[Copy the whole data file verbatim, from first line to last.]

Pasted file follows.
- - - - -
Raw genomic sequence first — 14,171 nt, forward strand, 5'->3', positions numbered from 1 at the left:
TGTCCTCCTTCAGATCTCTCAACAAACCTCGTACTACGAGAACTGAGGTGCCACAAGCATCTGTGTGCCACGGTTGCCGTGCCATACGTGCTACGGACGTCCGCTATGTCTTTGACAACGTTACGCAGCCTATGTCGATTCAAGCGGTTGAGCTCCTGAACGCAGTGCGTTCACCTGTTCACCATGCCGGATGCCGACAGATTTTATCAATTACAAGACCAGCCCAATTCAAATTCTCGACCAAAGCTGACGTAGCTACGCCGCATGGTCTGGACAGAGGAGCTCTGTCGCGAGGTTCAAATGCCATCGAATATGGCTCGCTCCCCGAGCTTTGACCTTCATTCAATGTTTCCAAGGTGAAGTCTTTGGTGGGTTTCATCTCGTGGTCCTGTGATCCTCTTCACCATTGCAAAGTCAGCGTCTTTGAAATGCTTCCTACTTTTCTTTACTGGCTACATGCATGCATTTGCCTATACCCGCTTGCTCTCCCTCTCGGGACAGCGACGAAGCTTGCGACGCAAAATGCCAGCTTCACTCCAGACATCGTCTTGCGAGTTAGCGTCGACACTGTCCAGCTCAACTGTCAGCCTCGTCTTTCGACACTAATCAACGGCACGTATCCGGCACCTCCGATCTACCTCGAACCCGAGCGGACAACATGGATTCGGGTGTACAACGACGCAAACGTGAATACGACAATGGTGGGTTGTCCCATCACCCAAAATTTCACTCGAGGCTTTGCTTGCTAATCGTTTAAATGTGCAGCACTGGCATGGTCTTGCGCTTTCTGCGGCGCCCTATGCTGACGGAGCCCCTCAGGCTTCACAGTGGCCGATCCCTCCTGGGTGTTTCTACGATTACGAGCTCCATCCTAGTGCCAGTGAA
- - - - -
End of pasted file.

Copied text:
Raw genomic sequence first — 14,171 nt, forward strand, 5'->3', positions numbered from 1 at the left:
TGTCCTCCTTCAGATCTCTCAACAAACCTCGTACTACGAGAACTGAGGTGCCACAAGCATCTGTGTGCCACGGTTGCCGTGCCATACGTGCTACGGACGTCCGCTATGTCTTTGACAACGTTACGCAGCCTATGTCGATTCAAGCGGTTGAGCTCCTGAACGCAGTGCGTTCACCTGTTCACCATGCCGGATGCCGACAGATTTTATCAATTACAAGACCAGCCCAATTCAAATTCTCGACCAAAGCTGACGTAGCTACGCCGCATGGTCTGGACAGAGGAGCTCTGTCGCGAGGTTCAAATGCCATCGAATATGGCTCGCTCCCCGAGCTTTGACCTTCATTCAATGTTTCCAAGGTGAAGTCTTTGGTGGGTTTCATCTCGTGGTCCTGTGATCCTCTTCACCATTGCAAAGTCAGCGTCTTTGAAATGCTTCCTACTTTTCTTTACTGGCTACATGCATGCATTTGCCTATACCCGCTTGCTCTCCCTCTCGGGACAGCGACGAAGCTTGCGACGCAAAATGCCAGCTTCACTCCAGACATCGTCTTGCGAGTTAGCGTCGACACTGTCCAGCTCAACTGTCAGCCTCGTCTTTCGACACTAATCAACGGCACGTATCCGGCACCTCCGATCTACCTCGAACCCGAGCGGACAACATGGATTCGGGTGTACAACGACGCAAACGTGAATACGACAATGGTGGGTTGTCCCATCACCCAAAATTTCACTCGAGGCTTTGCTTGCTAATCGTTTAAATGTGCAGCACTGGCATGGTCTTGCGCTTTCTGCGGCGCCCTATGCTGACGGAGCCCCTCAGGCTTCACAGTGGCCGATCCCTCCTGGGTGTTTCTACGATTACGAGCTCCATCCTAGTGCCAGTGAA